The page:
Dr Deveny said “Consumers commonly say that they thought their private health insurance would cover the cost of the specialist consultations that were related to the procedure that they are going to undertake. Another common thing they say is that when they’re trying to find out how much something costs after being referred, it’s impossible. The GP doesn’t know the costs. A specialist might give the cost of what they’re doing, but then consumers are told they need to speak to the hospital, insurer and possibly others to understand what the costs are. There are assumptions that consumers speak English, read, write and can understand all these things.

“I often have trouble understanding how to navigate through all this. Imagine the people that aren’t in the healthcare system and how much harder it is for them.”

Consumers expect one quote, one bill, one interaction, according to Consumer Health Forum research. They expect that the complexity and transparency of healthcare costs relating to their surgery or procedure is borne by the hospitals, health insurers and the clinicians ie the healthcare sector, not by the individuals.

Models of care have been evolving rapidly and technology and workforce pressures will continue to drive pressure for further evolution.

“New models are developing but certainly not consistent or transparent across the nation. It happens in pockets of innovation with limitations on what you can do under the rules and the legislation that exists for private health,” Mr Toy commented.

He said “If we’re going to move to the next wave of delivery of services, it’s about working together as a sector to bake in some key principles. At the moment, we don’t have health insurance. We have hospital insurance with some extras on the side.

“Clinicians are looking for a systems-based approach that gives them surety that if they go down new models of care and funding, they’re not going to be told that 60% of their patients must go down this path, regardless of whether it’s going to be appropriate or not. They’re looking for reassurance that they can pick the best provider that meets safety/quality standards and the needs of their patient, and that they’re going to have the choice.”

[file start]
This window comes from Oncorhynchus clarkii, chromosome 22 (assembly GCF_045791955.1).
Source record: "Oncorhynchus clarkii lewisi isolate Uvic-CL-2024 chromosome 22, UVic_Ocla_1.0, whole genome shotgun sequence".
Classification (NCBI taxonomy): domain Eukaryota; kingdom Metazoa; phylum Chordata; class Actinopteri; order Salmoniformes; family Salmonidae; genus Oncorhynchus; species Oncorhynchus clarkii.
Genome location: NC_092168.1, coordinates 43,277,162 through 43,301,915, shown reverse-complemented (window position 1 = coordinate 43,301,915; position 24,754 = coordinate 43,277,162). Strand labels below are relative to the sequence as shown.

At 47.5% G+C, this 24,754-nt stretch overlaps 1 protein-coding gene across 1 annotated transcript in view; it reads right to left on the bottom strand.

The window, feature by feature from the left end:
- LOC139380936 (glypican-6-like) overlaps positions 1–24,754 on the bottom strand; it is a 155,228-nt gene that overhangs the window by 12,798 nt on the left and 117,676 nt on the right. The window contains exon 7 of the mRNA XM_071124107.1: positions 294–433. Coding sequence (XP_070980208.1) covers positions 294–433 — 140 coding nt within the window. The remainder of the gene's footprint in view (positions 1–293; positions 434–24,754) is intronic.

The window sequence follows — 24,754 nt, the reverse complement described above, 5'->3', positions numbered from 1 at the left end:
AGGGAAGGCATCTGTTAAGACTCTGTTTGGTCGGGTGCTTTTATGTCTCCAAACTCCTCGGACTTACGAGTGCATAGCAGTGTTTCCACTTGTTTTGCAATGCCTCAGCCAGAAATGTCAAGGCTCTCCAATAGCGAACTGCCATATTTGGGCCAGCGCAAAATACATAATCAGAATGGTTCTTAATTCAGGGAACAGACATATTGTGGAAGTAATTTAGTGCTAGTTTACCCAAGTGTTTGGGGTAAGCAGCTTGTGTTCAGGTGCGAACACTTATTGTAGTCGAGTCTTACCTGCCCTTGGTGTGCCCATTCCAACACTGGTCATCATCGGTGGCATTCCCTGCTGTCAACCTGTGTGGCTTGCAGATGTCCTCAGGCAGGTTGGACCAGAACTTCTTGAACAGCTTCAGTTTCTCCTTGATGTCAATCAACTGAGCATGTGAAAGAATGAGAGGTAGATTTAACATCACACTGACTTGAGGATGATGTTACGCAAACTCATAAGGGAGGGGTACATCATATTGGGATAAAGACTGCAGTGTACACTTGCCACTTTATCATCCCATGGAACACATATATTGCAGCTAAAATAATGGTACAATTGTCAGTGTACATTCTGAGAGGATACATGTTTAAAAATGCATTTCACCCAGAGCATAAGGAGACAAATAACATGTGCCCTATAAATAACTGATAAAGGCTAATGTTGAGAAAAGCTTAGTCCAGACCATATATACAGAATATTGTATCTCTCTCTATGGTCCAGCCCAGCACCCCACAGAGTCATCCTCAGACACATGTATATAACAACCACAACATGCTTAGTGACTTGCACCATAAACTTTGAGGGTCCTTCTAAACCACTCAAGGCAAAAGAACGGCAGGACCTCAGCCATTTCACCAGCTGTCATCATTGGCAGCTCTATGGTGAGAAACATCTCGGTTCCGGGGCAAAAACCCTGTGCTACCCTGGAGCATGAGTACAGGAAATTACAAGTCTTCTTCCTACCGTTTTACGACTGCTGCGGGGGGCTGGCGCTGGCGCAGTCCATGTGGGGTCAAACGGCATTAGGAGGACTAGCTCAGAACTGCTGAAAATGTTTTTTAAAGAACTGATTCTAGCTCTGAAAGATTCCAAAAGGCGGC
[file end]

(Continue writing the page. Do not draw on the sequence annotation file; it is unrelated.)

While insurers do not own and run hospitals, the sector is starting to see private insurers own and run hospital-in-home programs. Clinicians not only want to choose the service that is right for their patients, but want transparency around these new care delivery models and its measures.

Mr Toy added “My question is back to the private hospital sector. How are you dealing with the fact that if a private health insurer might own 50% of the market in any particular state decides they’re going to be the delivery of healthcare services as hospitals substitute programs? Where does that leave you? What public policy protection are you relying on to be able to compete in that space and also drive innovation?”

The AMA is continuing to call for a Private Health System Authority to ensure a cohesive regulatory model by relieving the Department of Health of its conflicted role as a regulator and policy maker and incorporating new functions to fill gaps in the current regulatory environment. The authority would create a platform for everyone in the health sector, including government, to move away from combative debates and work together to deliver better outcomes for consumers and the key stakeholders.